Robertson County Trail Summation
In the 1680s when the Spanish began to travel into Texas, they followed already existing networks of American Indian trails. Domingo Teran de los Rios, first governor of the province of the Tejas, came in 1691 to establish missions among the Tejas Indians of East Texas and to build presidios or military garrisons against French encroachment. By the 19th century these same trails, now called El Camino Real, or The Royal Road, carried Anglo immigrants from the U.S. to settle in Texas.
To track this trail, the Texas Legislature in 1915 commissioned professional surveyor V.N. Zively to survey and mark the route of the so-called Old San Antonio Road (OSR). Today familiar pink granite markers with the lettering, "EL CAMINO REAL", salute travelers along the Zively route that marks the boundary between Robertson County and its southern neighbor, Brazos County.
Then, to recognize the 300th anniversary of the state's most significant trans-Texas road, the State Legislature in 1991 directed TxDOT "to identify the present disposition of the historic trail," to develop a preservation plan for management of the OSR, and then to prepare a report. In summary, the OSR project staff found that the "Old San Antonio Road", contrary to popular perception, consisted not of a single route, but actually included no less than five different main routes meandering at various times in a wide corridor across Texas.
To identify these roads in the corridor through Robertson County the "post-1790 segment between San Antonio and Nacogdoches"* is designated the Camino Arriba or signed "OSR" while the 100-year older road which crossed the Brazos River at Burnitt Shoals near FM 979 and passed from roughly Calvert to Franklin to the Navasota River is referred to as Camino de los Tejas.
From the early Spanish crossing at Burnitt Shoals into Robertson County, the 1991 TxDOT report says that the trail ". . . follows State Highway 6 to Calvert and from there along FM 1644 east to Franklin. It continues along US 79 eastward to the Missouri Pacific Railroad at Alum Creek, crossing the Navasota River where the current railroad bridge is located."* (p. 188) The Robertson County Carnegie Library sits at the junction of FM1644 and US 79.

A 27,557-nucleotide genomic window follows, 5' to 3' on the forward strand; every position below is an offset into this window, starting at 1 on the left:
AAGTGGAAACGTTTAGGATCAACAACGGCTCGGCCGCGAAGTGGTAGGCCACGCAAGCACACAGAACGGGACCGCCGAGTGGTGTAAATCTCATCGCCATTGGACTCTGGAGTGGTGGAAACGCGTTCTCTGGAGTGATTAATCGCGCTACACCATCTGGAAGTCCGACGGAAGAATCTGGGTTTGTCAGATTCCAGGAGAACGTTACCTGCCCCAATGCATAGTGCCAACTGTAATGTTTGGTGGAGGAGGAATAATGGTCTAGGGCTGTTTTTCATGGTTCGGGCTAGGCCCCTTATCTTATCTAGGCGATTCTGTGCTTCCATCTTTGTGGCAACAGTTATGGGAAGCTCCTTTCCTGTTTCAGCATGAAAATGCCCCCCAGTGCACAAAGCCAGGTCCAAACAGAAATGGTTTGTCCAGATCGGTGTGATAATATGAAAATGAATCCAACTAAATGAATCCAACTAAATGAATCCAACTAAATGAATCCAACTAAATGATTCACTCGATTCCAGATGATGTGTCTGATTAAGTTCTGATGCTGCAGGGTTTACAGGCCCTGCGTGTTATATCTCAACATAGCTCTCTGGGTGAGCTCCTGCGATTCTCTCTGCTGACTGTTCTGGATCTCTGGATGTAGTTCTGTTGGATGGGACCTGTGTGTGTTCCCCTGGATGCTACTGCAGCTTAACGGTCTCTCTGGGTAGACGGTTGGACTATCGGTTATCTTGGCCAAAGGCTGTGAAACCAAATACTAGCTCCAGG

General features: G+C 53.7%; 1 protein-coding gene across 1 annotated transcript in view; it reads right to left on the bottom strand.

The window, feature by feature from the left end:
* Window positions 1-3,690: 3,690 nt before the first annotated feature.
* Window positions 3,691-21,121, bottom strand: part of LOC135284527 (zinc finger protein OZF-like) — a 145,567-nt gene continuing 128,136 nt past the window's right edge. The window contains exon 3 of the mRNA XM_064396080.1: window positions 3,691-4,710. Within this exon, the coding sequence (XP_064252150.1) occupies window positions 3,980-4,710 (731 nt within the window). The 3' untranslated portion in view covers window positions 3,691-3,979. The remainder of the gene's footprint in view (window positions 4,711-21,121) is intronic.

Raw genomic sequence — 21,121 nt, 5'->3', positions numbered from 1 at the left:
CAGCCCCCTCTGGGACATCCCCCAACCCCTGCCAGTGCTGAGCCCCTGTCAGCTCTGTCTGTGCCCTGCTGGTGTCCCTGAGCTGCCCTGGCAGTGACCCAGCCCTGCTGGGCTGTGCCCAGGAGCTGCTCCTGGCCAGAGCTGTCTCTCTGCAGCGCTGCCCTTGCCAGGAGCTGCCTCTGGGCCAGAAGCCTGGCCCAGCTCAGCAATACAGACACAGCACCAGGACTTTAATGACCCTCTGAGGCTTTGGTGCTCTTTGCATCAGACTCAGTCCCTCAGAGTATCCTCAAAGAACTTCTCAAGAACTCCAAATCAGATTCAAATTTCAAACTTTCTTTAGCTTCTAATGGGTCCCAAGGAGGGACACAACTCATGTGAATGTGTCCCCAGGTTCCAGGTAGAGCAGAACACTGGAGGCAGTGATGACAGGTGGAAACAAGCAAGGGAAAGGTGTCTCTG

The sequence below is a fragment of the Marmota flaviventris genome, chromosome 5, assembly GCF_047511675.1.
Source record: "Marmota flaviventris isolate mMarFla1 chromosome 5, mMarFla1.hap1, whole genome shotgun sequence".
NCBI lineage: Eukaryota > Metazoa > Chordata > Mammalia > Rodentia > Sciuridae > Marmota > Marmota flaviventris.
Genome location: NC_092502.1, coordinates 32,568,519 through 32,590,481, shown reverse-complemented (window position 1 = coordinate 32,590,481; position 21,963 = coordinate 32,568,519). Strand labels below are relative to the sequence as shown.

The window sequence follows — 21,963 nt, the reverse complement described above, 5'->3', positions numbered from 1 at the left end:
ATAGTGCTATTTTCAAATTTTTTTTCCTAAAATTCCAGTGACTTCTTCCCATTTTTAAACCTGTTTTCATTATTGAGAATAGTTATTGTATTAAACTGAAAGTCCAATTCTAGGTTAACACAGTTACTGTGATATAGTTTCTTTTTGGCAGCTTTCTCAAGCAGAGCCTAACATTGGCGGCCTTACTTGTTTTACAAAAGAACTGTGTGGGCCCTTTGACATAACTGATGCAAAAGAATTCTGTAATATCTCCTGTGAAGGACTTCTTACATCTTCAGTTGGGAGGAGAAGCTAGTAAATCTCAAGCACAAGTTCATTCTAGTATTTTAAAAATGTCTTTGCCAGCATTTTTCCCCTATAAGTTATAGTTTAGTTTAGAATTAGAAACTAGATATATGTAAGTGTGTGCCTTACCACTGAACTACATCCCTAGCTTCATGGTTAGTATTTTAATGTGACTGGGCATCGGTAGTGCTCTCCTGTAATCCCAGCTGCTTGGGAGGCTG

Some individuals point to evidence of the trail continuing down FM 979 from Calvert to cross the Navasota instead at Sycamore Crossing or Grayson Crossing into Leon County. This latter route would have offered a flatter passage without creeks to cross through the prairie land and without the encumbrance of the Post Oak Savannah. Not only did old maps from the Spanish to Zebulon Pike acknowledge a route very similar to today's FM979, the first land grants all lined up with this road.
Ultimately, the current study has identified at least five variants of El Camino Real as it passes from the Rio Grande into East Texas. "At any given time," reports TxDOT archeologist A. Joachim McGraw, "a single route was employed by travelers and its choice depended on seasons, natural conditions, and the presence of hostile Indians." Through partnerships with local landowners, chambers of commerce, county historic commissions, and elected officials, the National Park Service is working towards eventually identifying all route segments and posting official signage.
For more information, visit www.elcaminorealdelostejas.org and view the interactive map. Zoom in to follow the trail across Robertson County.
*A Texas Legacy The Old San Antonio Road and the Caminos Reales, A Tricentennial History, 1691-1991 ; Edited by A. Joachim McGraw, John W. Clark, Jr., and Elizabeth A. Robbins; Texas Department of Transportation, January 1991.
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